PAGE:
These are two different things, i.e. requirements is one thing, standards – absolutely another. One must not confuse them. Let’s talk about standards. For example, in Europe there is a food-producing company. The EU imposes very strict requirements for hygiene and safety standards concerning food production. The role of standards is such that they provide safe access of goods to the EU’s common market. This happens just because these goods have a special quality mark. If it turns out that a firm, for example, has delivered poor quality goods to Europe, than it would be the end to this firm. Reputation and firm’s good name has much greater value on the market than the bribe given in order to get a certificate. 

Huge responsibility has to be assigned to secoral ministries. Let’s take a ministry responsible for introduction of health standards. Our legislation has to provide a maximum penalty for inspectors who without making any inspection issue counterfeit quality certificates. This is a very serious crime, a crime against state’s interest. It is necessary to revise our legislation in this field. Because if inspector receives a bribe, it means that he committed a very serious crime. And, of course, we have to establish a proper control mechanism.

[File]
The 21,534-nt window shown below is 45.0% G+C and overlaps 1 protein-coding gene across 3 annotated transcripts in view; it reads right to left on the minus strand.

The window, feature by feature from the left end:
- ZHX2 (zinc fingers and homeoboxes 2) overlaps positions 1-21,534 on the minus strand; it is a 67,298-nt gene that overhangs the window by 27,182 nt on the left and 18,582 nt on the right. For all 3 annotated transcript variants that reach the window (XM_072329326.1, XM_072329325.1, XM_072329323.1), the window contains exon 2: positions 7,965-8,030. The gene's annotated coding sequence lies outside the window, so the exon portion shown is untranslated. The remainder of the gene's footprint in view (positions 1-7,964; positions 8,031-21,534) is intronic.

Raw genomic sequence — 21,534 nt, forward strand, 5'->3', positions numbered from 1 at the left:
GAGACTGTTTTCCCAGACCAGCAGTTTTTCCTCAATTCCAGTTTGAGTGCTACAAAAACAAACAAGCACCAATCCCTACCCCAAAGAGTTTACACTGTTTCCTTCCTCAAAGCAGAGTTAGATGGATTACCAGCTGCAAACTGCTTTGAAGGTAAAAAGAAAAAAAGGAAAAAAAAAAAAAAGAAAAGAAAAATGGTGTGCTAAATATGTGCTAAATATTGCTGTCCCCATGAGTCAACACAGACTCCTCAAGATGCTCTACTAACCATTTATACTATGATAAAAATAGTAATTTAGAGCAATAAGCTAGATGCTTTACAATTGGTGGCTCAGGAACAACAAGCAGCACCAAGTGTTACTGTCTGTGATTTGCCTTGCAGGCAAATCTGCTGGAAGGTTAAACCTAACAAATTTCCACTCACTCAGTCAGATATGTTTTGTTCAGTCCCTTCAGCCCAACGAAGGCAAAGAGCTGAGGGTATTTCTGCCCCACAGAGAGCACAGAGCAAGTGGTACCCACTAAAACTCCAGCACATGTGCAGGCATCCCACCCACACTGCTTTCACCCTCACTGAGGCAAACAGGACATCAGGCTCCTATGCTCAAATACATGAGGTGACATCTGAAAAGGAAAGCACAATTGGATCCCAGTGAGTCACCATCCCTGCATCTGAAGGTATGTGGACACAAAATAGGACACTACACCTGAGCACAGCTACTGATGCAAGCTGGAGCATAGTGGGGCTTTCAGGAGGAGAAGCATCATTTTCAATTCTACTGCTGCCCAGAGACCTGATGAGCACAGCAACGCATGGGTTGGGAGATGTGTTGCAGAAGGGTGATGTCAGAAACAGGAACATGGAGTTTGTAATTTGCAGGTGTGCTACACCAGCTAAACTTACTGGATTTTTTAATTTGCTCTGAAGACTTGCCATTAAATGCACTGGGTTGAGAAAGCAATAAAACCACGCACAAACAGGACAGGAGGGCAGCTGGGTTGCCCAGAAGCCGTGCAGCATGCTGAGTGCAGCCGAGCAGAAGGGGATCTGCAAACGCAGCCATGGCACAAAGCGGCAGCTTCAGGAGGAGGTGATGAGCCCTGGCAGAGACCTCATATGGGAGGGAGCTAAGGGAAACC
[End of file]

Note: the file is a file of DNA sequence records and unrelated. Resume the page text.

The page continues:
May be for Latvia’s accession to the EU we need a longer transitional period?

Well, it depends on what you mean by transitional period? It is already 12-13 years that we are in transition. How much do we need then? I think this is a sufficient enough period. If the result of the coming referendum is positive, we’ll join the European Union next year. And there will be no transitional period. Therefore, we have to start thinking in corresponding categories; we have to play by the rules set up in the EU.


III. Integration

There are some issues in Latvia, the decisions on which relations between people of different nationalities depend upon. One of them is very simple – whether to make orthodox Christmas and Easter holidays as days off. Isn’t this in your authority?